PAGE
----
Question 1:

A holds 49.4% of X and has 2 out of 5 directors. B holds 50.6% of X and holds 3 directorships and appoints the chairman. The appointment or dismissal of the Chief Executive Officer, the Chief Financial Officer, the adoption or amendment of the budget or business plan, as well as the decisions of indebtedness, investments, acquisitions or disposals of assets require the agreement of A.

Does B have to consolidate X by full consolidation or by proportionate consolidation under IFRS rules? And A by proportionate consolidation or equity method? (Note : Proportionate Consolidation option and preference has been removed out from IFRS 11, that replaced IAS 31)


Answer to problem 1 by Vernimmen : A does not control X because its needs B to be able to take most important decisions in S. So for both A and B, it is the proportionate integration that is necessary.

Question 2:


Company X is 50% owned by the company P, 25% by the company R and 25% by the company S.
Main decisions are taken by a majority of 70% in X.

Can P, which de facto has a right of veto over X, under IFRS, consolidate its participation according to the method of proportional integration, because it would share the control of X with another shareholder?


Answer to problem 2 by Vernimmen: No, because control sharing is with well-defined partners. But here P can share control with R, or S or R and S, but nothing says that it’s always with the same partner. So P will have to consolidate X by equity method.

Note: The above 2 Questions were taken from The Vernimmen.com Newsletter No. 112 (April 2018) by Pascal Quiry and Yann Le Fur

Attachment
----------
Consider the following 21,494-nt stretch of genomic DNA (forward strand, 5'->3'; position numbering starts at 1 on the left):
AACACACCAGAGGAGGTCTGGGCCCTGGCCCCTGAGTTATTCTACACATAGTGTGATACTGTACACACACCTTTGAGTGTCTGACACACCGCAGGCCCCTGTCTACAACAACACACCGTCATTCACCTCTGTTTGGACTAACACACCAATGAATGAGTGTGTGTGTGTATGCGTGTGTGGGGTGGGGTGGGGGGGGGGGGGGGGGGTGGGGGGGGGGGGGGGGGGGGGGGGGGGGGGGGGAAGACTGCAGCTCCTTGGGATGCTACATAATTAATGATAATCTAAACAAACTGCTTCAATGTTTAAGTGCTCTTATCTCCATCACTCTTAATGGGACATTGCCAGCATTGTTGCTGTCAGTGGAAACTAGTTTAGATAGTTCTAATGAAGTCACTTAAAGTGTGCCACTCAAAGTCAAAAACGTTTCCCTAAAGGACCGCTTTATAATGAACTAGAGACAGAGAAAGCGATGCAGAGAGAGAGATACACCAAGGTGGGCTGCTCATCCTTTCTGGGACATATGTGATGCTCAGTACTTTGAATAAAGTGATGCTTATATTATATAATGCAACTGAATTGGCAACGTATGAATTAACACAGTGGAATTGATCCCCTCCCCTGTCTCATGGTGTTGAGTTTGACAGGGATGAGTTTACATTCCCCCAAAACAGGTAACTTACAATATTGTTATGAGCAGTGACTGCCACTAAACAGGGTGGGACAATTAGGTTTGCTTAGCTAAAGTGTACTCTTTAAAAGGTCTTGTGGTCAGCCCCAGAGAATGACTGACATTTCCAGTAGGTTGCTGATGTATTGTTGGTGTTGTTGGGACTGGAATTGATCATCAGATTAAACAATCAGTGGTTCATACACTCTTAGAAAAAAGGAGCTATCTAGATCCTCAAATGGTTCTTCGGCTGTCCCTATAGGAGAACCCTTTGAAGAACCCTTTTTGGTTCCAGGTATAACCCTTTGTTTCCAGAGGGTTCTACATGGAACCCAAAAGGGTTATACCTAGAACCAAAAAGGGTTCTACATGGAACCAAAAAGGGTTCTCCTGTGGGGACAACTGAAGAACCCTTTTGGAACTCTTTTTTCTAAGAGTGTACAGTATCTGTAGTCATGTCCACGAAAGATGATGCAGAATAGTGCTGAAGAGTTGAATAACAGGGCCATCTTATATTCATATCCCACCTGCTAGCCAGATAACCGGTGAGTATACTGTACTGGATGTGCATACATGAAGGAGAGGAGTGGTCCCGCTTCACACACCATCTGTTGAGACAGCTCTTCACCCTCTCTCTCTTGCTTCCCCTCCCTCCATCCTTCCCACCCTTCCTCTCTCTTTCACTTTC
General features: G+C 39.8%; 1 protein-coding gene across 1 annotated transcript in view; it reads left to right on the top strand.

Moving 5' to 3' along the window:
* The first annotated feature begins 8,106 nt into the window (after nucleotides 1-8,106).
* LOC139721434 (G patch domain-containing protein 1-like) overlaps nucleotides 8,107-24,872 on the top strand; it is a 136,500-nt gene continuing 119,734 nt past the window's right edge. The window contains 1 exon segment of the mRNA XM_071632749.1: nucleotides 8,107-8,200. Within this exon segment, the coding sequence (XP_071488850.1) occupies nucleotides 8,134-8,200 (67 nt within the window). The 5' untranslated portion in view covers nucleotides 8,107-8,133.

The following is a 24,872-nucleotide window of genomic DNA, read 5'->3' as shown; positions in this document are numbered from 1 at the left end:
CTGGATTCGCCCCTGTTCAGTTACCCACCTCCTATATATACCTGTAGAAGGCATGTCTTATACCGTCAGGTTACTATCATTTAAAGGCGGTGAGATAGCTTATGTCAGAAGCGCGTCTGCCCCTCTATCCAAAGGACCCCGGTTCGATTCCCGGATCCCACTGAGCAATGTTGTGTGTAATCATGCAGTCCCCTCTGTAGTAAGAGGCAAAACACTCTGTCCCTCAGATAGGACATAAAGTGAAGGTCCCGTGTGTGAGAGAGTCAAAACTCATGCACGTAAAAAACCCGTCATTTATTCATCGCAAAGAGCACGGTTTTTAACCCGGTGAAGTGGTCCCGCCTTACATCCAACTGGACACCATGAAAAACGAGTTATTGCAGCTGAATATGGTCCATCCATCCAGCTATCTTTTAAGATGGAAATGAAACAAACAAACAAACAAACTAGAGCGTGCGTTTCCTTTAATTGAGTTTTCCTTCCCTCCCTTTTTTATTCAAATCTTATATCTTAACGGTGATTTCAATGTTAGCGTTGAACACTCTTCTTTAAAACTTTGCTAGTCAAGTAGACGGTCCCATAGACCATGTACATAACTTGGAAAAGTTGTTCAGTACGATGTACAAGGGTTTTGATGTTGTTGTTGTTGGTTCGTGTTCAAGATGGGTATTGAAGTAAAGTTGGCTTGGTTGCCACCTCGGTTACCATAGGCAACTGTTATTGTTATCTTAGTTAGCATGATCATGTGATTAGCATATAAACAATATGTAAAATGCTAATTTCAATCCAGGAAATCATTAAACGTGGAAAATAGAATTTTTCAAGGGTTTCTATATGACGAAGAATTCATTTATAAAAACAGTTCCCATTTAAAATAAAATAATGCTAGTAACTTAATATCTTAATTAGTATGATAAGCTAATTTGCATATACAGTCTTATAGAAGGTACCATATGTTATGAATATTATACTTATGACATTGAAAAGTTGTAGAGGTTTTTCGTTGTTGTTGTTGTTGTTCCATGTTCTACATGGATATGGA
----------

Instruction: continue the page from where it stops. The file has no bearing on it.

Question 3:



For A 40%: B 40%: C 20% situation, without combing through the Article of Association or any agreement, implicitly, by requiring 75% vote to agree on key decision related to the strategic, operating and financial activities over the company (Note: need to review the Board of Directors composition  as well), A Company and B Company is sharing  the control over ABC Company. Since ABC Company is a separate vehicle, it might be possible ABC Company is a JV or JO, depending upon:
whether A Company and C Company has rights over the assets and obligations for the liabilities of ABC Company – in this case,  ABC Company is  a JO
whether A Company and C Company has rights over net assets (or net liabilities) of ABC Company – in this case, ABC Company is a JV.
The accounting for A Company to account for its interest in ABC Company:
if ABC Company is a JO, then A Company recognizes the assets, liabilities, revenue, expenses, etc.
if ABC Company is a JV, then A Company will use the equity method
Note: C Company is not the subsidiary or under common control with A Company. If yes, A Company could be controlling ABC Company though it is only owing 40% shareholding interest in ABC Company.

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